func compute(items first: Int, _ rest: Int...) { ... }

But now you awkwardly have the elements split across multiple variables and you have to re-combine them or tweak your implementation to handle that case.

What if the variadic keyword could accept a compile-time-computable non-negative RangeExpression and the compiler would enforce that the callers pass only valid numbers of arguments in that range?

// Cleaner representation of the example above
func compute(items: variadic(1...) [Int])

// If omitted, treat it as 0...
func compute(items: variadic [Int])

// Can only pass 0, 1, 2, or 3 items
func compute(items: variadic(..<4) [Int])

// Sure, why not...
func compute(items: variadic(17...94) [Int])

I don't know if this could easily extend to the dictionary case—I suppose the equivalent there would be providing a list of required keys in the variadic() modifier. I'm less enthusiastic about that, just because it doesn't seem as elegant.

Bold source-breaking suggestion that probably won't happen

Deprecate and remove the T... syntax after this?

(Slava Pestov) #3

One possible direction here would be to extend @dynamicCallable to allow the dynamicallyCall function to be static, and also to accept an enum type in addition to String as the key type of the list of pairs.

(Andrea Tomarelli) #4

This seems to be a very nice addition to the language! And I totally agree with:

In my opinion this design also fits well with my latest document on variadic generics, in which I'm proposing the variadic keyword to create a VG:

// Old fashioned way: a function that accepts one or more `P`s, all of the
// same concrete type. `values` is an `Array` inside the function.
func variadicFn1<P: SomeProto>(_ values: P...) { }

// Proposed syntax: a function that accepts a list of `P`s as a real list, as
// an array literal or as an `Array` instance (all values have the same
// concrete type). `values` is an `Array` inside the function.
func variadicFn2<P: SomeProto>(_ values: variadic [P]) { }

// Proposed syntax: a function that accepts a dictionary from `String`s to
// `P`s as a real list (with labels), as a dictionary literal or as a `Dictionary`
// instance (all values have the same concrete type). `values` is a
// `Dictionary` inside the function.
func variadicFn3<P: SomeProto>(_ values: variadic [String: P]) { }

// Variadic Generics syntax: a function that accepts one or more `P`s,
// all of potentially different concrete types. `values` is a "pack of values"
// (strawman WIP name) inside the function.
func variadicFn4<variadic P: SomeProto>(_ values: P) { }
(Adrian Zubarev) #5

I'm still in the process of understanding the whole pitch but I want to start with one concern I already have.

func foo(_: variadic Set<Int>)

This seems great at first glance but I think it's course is set against ambiguity, because I think it could prevent some retroactive extensions as they might cause ambiguity. I said could/might on purpose as I'm not 100% sure.

Here is one case I would like to be valid in Swift one day.

enum E {
  case something(Set<Int>)
  static func something(_ values: Int...) -> E {
    return .something(Set(values))

If we would now only allow variadic instead of T... then the above will never be possible, which means that if the case payload itself is not declared as variadic Set<Int> I will never gain that convenience.

Here is one more concrete example:

extension NSLayoutConstraint {
  func activate(_ constraints: NSLayoutConstraint...) { ... }

The original API already has an [NSLayoutConstraint] overload which allows me still retroactively extend the type with a variadic overload. However if my custom extension would be variadic [NSLayoutConstraint] then passing an array literal or a concrete array instance would be ambiguous because variadic [NSLayoutConstraint] allows these cases but NSLayoutConstraint... does not.

let array = [42]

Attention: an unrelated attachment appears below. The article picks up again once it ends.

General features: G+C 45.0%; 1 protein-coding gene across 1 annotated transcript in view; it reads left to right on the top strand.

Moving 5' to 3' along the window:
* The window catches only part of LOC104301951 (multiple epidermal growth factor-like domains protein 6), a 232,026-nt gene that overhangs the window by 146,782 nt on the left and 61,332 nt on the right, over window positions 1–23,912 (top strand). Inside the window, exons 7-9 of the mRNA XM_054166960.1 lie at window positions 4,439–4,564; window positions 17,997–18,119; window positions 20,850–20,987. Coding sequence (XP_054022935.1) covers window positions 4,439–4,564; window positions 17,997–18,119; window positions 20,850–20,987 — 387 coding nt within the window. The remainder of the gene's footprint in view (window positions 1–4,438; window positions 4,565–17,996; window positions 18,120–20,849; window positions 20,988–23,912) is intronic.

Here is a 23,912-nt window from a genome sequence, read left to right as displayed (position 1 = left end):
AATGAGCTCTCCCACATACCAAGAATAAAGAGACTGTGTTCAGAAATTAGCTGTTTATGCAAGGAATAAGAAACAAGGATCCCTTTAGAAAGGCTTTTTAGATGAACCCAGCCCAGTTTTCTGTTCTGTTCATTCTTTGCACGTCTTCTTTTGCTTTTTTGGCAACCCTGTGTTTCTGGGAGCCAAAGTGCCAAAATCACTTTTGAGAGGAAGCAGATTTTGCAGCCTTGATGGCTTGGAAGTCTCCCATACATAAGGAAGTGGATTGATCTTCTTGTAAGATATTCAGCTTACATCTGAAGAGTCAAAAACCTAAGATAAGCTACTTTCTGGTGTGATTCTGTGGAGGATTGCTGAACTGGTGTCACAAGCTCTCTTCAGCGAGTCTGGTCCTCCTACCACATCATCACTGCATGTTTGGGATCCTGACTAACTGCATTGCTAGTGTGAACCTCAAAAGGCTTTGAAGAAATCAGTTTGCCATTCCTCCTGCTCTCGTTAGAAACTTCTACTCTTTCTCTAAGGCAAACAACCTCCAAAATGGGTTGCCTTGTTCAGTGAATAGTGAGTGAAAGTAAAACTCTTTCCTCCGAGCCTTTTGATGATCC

func bar(_: [Int]) {}  // #1
func bar(_: Int...) {} // #2

bar([42])  // okay #1 called
bar(array) // okay #1 called

func foo(_: [Int]) {}          // #3
func foo(_: variadic [Int]) {} // #4

// With the pitched *new* rules in mind:
// Why should the compiler prefer #3 here? I think it would be ambiguous.

My understanding of the pitch is that the new syntax informs the compiler how to consolidate a list of parameters into a single collection. In these examples, the element type is Int, not [Int], so the only overload that matches is #3. The effect of variadic [Int] would be identical to Int..., including with respect to overload resolution.

(Adrian Zubarev) #7

That is what I would wish for, but I think the proposal says that variadic [Int] will allow us to pass instances of [Int] to a variadic function, which is different from the current behavior of Int....


All ExpressibleByArrayLiteral types are supported. The compiler will use the type's init(arrayLiteral:) initializer to create a value from variadic arguments provided at the call site.

func compute(ints: variadic [Int]) -> Int {...} 
// callable in any of these ways: 
compute(ints: 42, 43, 44)   // ✅ okay, but not allowed for all `ExpressibleByArrayLiteral` types
compute(ints: [42, 43, 44]) // ❌ this is new and different from `Int...`
compute(ints: arrayOfInt)   // ❌ this is new and different from `Int...`

I think only compute(ints: 42, 43, 44) should be allowed as this won't create any issues with retroactive overloads.


I missed that the first time around. I agree with you that the ambiguity would be problematic.

1 Like
(Dante Broggi) #9

Swift already allows enums as the key type in @dynamicCallable if the enum is ExpresibleByStringLiteral, however the compiler does not constant-fold the enum init, so the error for invalid argument names is deferred to runtime.


This wouldn't address the other issue with variadic parameters (probably even more common than “I want a set and not an array” and oft-discussed on these forums), that you often want to call a variadic function with an existing array as well as using variadic syntax. You currently have to write two functions and forward the variadic version to the other.

Now, as to ambiguity, if this behaviour was restricted to variadic [T] and didn't apply to T... then it wouldn't be a backwards compatibility issue, though it may be considered confusing. Deprecation of T... could make sense in that context.

This particular idea has been discussed in similar forms a few times, but I think adding dictionary literals is a new and interesting touch.

1 Like
(Adrian Zubarev) #11